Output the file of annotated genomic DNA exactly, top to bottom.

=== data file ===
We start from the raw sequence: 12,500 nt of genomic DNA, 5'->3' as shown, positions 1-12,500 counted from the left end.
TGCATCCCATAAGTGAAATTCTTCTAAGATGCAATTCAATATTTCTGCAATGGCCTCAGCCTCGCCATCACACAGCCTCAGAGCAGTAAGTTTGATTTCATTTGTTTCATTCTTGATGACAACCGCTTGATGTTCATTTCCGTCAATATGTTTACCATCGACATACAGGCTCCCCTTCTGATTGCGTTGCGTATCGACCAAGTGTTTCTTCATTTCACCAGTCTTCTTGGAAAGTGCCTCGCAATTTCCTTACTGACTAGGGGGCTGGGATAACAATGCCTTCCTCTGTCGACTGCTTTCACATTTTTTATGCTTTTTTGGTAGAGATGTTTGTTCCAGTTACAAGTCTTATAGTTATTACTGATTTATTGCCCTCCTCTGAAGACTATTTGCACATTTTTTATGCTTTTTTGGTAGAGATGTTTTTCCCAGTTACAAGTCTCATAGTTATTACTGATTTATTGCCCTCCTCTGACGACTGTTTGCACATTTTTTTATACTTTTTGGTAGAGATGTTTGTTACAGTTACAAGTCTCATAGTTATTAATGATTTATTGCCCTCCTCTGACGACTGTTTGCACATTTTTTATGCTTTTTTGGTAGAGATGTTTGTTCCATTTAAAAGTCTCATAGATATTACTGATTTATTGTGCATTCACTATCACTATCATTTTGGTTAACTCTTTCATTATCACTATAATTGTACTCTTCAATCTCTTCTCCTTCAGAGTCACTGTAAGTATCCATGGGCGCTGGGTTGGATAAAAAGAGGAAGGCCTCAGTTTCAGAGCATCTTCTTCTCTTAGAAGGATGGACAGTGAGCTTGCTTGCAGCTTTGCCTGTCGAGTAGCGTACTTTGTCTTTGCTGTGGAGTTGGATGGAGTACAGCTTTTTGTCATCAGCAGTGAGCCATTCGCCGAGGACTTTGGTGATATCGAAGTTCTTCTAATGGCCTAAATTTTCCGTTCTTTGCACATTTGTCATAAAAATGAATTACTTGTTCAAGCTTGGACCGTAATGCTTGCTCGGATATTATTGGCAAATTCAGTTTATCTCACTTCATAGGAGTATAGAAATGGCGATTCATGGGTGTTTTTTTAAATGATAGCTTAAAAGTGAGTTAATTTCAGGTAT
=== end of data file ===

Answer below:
We start from the raw sequence: 12,500 nt of genomic DNA, 5'->3' as shown, positions 1-12,500 counted from the left end.
TGCATCCCATAAGTGAAATTCTTCTAAGATGCAATTCAATATTTCTGCAATGGCCTCAGCCTCGCCATCACACAGCCTCAGAGCAGTAAGTTTGATTTCATTTGTTTCATTCTTGATGACAACCGCTTGATGTTCATTTCCGTCAATATGTTTACCATCGACATACAGGCTCCCCTTCTGATTGCGTTGCGTATCGACCAAGTGTTTCTTCATTTCACCAGTCTTCTTGGAAAGTGCCTCGCAATTTCCTTACTGACTAGGGGGCTGGGATAACAATGCCTTCCTCTGTCGACTGCTTTCACATTTTTTATGCTTTTTTGGTAGAGATGTTTGTTCCAGTTACAAGTCTTATAGTTATTACTGATTTATTGCCCTCCTCTGAAGACTATTTGCACATTTTTTATGCTTTTTTGGTAGAGATGTTTTTCCCAGTTACAAGTCTCATAGTTATTACTGATTTATTGCCCTCCTCTGACGACTGTTTGCACATTTTTTTATACTTTTTGGTAGAGATGTTTGTTACAGTTACAAGTCTCATAGTTATTAATGATTTATTGCCCTCCTCTGACGACTGTTTGCACATTTTTTATGCTTTTTTGGTAGAGATGTTTGTTCCATTTAAAAGTCTCATAGATATTACTGATTTATTGTGCATTCACTATCACTATCATTTTGGTTAACTCTTTCATTATCACTATAATTGTACTCTTCAATCTCTTCTCCTTCAGAGTCACTGTAAGTATCCATGGGCGCTGGGTTGGATAAAAAGAGGAAGGCCTCAGTTTCAGAGCATCTTCTTCTCTTAGAAGGATGGACAGTGAGCTTGCTTGCAGCTTTGCCTGTCGAGTAGCGTACTTTGTCTTTGCTGTGGAGTTGGATGGAGTACAGCTTTTTGTCATCAGCAGTGAGCCATTCGCCGAGGACTTTGGTGATATCGAAGTTCTTCTAATGGCCTAAATTTTCCGTTCTTTGCACATTTGTCATAAAAATGAATTACTTGTTCAAGCTTGGACCGTAATGCTTGCTCGGATATTATTGGCAAATTCAGTTTATCTCACTTCATAGGAGTATAGAAATGGCGATTCATGGGTGTTTTTTTAAATGATAGCTTAAAAGTGAGTTAATTTCAGGTAT